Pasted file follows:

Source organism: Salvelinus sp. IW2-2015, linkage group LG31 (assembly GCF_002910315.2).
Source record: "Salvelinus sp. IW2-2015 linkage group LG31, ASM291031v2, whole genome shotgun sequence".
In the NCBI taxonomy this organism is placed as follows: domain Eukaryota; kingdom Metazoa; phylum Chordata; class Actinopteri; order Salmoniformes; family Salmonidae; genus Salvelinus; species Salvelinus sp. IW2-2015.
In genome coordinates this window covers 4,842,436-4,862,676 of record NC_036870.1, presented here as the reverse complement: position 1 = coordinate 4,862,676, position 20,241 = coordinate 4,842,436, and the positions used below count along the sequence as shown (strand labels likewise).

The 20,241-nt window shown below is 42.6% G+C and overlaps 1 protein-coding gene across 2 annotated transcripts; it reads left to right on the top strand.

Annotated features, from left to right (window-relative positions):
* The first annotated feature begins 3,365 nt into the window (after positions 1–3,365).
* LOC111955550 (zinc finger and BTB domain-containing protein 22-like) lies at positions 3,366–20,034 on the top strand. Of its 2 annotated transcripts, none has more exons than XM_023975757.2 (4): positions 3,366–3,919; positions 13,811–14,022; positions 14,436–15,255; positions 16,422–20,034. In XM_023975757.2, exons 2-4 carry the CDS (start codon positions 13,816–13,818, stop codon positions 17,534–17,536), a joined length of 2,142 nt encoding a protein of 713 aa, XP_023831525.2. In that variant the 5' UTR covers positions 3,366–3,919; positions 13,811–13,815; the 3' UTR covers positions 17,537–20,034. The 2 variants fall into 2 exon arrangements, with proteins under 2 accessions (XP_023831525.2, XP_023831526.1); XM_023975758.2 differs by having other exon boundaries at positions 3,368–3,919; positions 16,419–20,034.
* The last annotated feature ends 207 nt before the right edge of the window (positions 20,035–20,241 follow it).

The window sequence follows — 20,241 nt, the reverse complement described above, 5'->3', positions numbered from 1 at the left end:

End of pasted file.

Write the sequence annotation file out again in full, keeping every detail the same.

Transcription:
Source organism: Salvelinus sp. IW2-2015, linkage group LG31 (assembly GCF_002910315.2).
Source record: "Salvelinus sp. IW2-2015 linkage group LG31, ASM291031v2, whole genome shotgun sequence".
In the NCBI taxonomy this organism is placed as follows: domain Eukaryota; kingdom Metazoa; phylum Chordata; class Actinopteri; order Salmoniformes; family Salmonidae; genus Salvelinus; species Salvelinus sp. IW2-2015.
In genome coordinates this window covers 4,842,436-4,862,676 of record NC_036870.1, presented here as the reverse complement: position 1 = coordinate 4,862,676, position 20,241 = coordinate 4,842,436, and the positions used below count along the sequence as shown (strand labels likewise).

The 20,241-nt window shown below is 42.6% G+C and overlaps 1 protein-coding gene across 2 annotated transcripts; it reads left to right on the top strand.

Annotated features, from left to right (window-relative positions):
* The first annotated feature begins 3,365 nt into the window (after positions 1–3,365).
* LOC111955550 (zinc finger and BTB domain-containing protein 22-like) lies at positions 3,366–20,034 on the top strand. Of its 2 annotated transcripts, none has more exons than XM_023975757.2 (4): positions 3,366–3,919; positions 13,811–14,022; positions 14,436–15,255; positions 16,422–20,034. In XM_023975757.2, exons 2-4 carry the CDS (start codon positions 13,816–13,818, stop codon positions 17,534–17,536), a joined length of 2,142 nt encoding a protein of 713 aa, XP_023831525.2. In that variant the 5' UTR covers positions 3,366–3,919; positions 13,811–13,815; the 3' UTR covers positions 17,537–20,034. The 2 variants fall into 2 exon arrangements, with proteins under 2 accessions (XP_023831525.2, XP_023831526.1); XM_023975758.2 differs by having other exon boundaries at positions 3,368–3,919; positions 16,419–20,034.
* The last annotated feature ends 207 nt before the right edge of the window (positions 20,035–20,241 follow it).

The window sequence follows — 20,241 nt, the reverse complement described above, 5'->3', positions numbered from 1 at the left end: